With the 10th pick in the third round of the 2014 WNBA Draft, the Chicago Sky selected 5’6” guard Jamierra Faulkner out of the University of Southern Mississippi. As the 34th overall pick in the draft, not many people would have given Jamierra, known as Lil J around the Sky organization, a shot at becoming a regular player in the WNBA.
Two and two-thirds seasons later, Lil J is on the cusp of setting career highs in points, steals, assists, two-point shooting percentage, three-point shooting percentage and overall field goal shooting percentage. Before one can marvel at just how incredible her progression as a player has been, you must look at her past, to see where she came from and what made this all possible.
While at Southern Miss, Lil J made major contributions to the team from the very beginning; she posted double digit scoring averages in each of her four seasons, peaking at 19.0 points per game her junior year. She improved her shooting each year, going from 39.3 percent field goal shooting her freshman year to an impressive 47.6 percent her senior year. She was more than just a scoring contributor for the Golden Eagles; she also averaged 8.6 assists and 3.1 steals per game during her senior year.
In 2014, Lil J burst on to the scene for the Sky, starting 18 of 34 games as a rookie and averaging 7.9 points and 3.5 assists per game. How is it possible the third to last pick of the 2014 WNBA Draft was able to make immediate contributions?
“My speed, using my speed to my advantage and my defense,” said Faulkner. She relied on what made her so successful in college, as many rookies do when they first enter their professional league.
In her second season as a pro, she hit a minor roadblock in her development – “sophomore slump,” as some would call it. Teams have familiarized themselves with newly drafted players, and begin to make adjustments to their style of play. This appeared to be the case for Lil J.
“I learned the pace of the game – when to go fast, when to slow down,” she explained. “My confidence was more low than it was high,” she added.
So, as is the case with many WNBA players, Lil J took to playing overseas this past offseason to kick her sophomore slump to the curb. “I had a great season overseas in Israel and that helped a lot. I was a key player and that helped my confidence a lot, which I was missing,” said Faulkner. Lil J found her groove with Elitzur Holon in Israel, leading the Israeli league in scoring and assists at 20.4 points and 6.4 assists. She improved on, “finishing at the basket, [her] jump shot, coming off pick and rolls, [and] pull-ups.”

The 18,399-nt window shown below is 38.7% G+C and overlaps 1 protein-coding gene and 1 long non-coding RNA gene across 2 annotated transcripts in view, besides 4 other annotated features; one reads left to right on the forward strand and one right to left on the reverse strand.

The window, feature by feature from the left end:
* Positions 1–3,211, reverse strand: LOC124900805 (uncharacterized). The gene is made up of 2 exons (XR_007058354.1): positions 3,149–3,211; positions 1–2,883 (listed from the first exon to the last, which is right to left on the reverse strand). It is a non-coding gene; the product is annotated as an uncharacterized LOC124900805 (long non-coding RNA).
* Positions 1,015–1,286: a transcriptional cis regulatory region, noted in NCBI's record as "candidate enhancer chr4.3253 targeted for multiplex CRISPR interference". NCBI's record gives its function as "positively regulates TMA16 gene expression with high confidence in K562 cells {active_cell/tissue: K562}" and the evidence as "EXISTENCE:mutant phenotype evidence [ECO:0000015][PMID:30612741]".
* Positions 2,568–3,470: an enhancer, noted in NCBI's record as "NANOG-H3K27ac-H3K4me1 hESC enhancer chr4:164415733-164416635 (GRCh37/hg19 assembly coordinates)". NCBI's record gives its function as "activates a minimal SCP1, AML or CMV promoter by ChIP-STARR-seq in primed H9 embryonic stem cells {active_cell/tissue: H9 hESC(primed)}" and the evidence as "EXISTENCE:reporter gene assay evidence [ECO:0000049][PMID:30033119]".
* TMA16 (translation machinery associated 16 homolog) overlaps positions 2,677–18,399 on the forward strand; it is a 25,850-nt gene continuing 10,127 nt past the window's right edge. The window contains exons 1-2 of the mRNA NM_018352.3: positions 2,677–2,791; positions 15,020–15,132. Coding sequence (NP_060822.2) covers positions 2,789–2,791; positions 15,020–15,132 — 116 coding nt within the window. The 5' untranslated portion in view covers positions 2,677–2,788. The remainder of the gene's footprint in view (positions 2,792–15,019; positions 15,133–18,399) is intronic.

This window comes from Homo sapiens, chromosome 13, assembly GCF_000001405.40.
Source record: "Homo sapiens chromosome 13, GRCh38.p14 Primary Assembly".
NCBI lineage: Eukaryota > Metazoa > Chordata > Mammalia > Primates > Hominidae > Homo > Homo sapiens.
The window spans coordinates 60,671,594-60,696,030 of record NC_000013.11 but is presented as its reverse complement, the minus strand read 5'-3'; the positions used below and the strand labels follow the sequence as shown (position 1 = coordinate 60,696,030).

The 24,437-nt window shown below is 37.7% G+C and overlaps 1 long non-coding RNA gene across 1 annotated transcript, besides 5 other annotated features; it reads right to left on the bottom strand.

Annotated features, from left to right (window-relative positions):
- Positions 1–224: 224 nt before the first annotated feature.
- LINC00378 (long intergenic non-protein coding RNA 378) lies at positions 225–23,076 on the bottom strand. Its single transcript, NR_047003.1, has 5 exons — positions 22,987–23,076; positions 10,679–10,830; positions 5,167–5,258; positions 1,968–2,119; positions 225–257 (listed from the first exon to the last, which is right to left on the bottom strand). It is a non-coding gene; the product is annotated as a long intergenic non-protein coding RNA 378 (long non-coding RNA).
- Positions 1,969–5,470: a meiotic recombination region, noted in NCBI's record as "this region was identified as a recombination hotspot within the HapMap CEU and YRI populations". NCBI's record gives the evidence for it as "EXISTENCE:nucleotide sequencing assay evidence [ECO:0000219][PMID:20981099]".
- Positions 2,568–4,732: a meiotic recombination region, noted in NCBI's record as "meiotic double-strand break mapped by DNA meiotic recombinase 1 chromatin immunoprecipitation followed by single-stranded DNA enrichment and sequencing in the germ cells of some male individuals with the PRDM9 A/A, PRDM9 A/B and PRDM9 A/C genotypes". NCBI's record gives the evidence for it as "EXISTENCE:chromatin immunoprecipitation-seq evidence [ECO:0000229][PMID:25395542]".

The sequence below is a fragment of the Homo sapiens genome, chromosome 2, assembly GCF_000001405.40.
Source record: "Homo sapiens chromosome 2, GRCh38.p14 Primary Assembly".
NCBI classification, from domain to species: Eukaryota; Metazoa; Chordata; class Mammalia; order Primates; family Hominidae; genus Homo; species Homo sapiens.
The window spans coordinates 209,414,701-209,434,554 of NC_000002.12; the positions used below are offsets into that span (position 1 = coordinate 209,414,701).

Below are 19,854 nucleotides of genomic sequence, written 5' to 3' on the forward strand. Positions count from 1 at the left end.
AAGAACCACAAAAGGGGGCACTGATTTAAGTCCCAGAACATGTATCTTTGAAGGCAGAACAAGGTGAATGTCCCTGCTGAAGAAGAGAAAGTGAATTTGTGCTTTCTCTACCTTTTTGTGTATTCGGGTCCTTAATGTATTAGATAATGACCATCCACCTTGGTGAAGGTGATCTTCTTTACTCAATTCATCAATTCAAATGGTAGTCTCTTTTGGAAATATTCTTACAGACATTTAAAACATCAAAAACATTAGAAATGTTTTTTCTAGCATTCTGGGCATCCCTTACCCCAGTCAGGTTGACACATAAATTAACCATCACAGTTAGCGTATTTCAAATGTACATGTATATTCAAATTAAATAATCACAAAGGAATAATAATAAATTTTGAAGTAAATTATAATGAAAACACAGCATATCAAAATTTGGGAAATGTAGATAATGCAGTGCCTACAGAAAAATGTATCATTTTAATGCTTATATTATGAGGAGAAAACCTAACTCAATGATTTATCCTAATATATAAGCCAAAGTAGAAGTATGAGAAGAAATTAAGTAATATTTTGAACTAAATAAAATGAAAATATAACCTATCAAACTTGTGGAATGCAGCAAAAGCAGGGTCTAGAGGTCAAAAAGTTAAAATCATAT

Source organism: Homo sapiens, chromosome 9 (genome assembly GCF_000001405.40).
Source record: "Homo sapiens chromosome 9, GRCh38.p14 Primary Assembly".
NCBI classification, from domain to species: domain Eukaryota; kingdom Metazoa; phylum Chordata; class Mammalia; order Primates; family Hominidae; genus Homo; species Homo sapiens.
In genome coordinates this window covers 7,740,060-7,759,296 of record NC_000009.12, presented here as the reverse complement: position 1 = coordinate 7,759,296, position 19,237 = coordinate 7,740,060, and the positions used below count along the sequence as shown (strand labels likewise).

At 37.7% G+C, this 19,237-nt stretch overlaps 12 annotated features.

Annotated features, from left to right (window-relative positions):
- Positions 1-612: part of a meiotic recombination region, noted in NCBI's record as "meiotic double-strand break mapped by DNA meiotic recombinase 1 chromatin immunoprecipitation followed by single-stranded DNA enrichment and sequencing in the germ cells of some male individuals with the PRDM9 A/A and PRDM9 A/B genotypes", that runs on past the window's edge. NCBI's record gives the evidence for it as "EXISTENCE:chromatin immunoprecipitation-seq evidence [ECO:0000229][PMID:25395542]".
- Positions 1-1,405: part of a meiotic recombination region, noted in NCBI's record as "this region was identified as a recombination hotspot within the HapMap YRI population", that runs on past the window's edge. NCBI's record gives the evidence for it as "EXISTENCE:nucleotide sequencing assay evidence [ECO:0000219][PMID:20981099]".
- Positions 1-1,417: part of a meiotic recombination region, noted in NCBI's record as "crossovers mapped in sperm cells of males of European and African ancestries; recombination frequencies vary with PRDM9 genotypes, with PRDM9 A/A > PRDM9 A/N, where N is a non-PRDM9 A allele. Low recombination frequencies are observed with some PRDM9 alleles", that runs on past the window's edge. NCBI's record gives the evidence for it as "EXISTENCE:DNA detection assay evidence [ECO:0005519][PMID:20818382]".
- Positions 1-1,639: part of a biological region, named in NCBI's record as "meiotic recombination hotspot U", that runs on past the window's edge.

Now we come to the present where Lil J has started 12 of the Sky’s 24 games this season, is averaging a career best 8.7 points, 4.8 assists and 1.0 steal per game as well as shooting a career-high 44.8 percent from the field and 47.7 percent from beyond the arc. When asked about her outstanding season, Lil J responded like any great team player would, “I don’t worry about the points, and assists, and stuff. I just do what’s working that can help my teammates. I’d rather get that win than those individual accomplishments and to keep getting better and better.”
Lil J is not done either.
She understands she still has room for growth and has already identified areas she wants to improve on this offseason. “I think my shooting. I think my defense is there, I’ve gotten better at my off-the-ball defense; I struggled with that, and trying not to let the frustration get to me,” Lil J said. What drives her to become a better player? “I want to be an all-star and play in the Olympics eventually,” explained Faulkner.
What better motivation is there then to set your goals to be at the pinnacle of your sport? Two and two-thirds seasons ago, at the 2014 WNBA Draft, the entire league slept on a speedy point guard out of the University of Southern Mississippi. Today, through hard work, dedication, and being a team player, Jamierra Faulkner has proven she belongs in the WNBA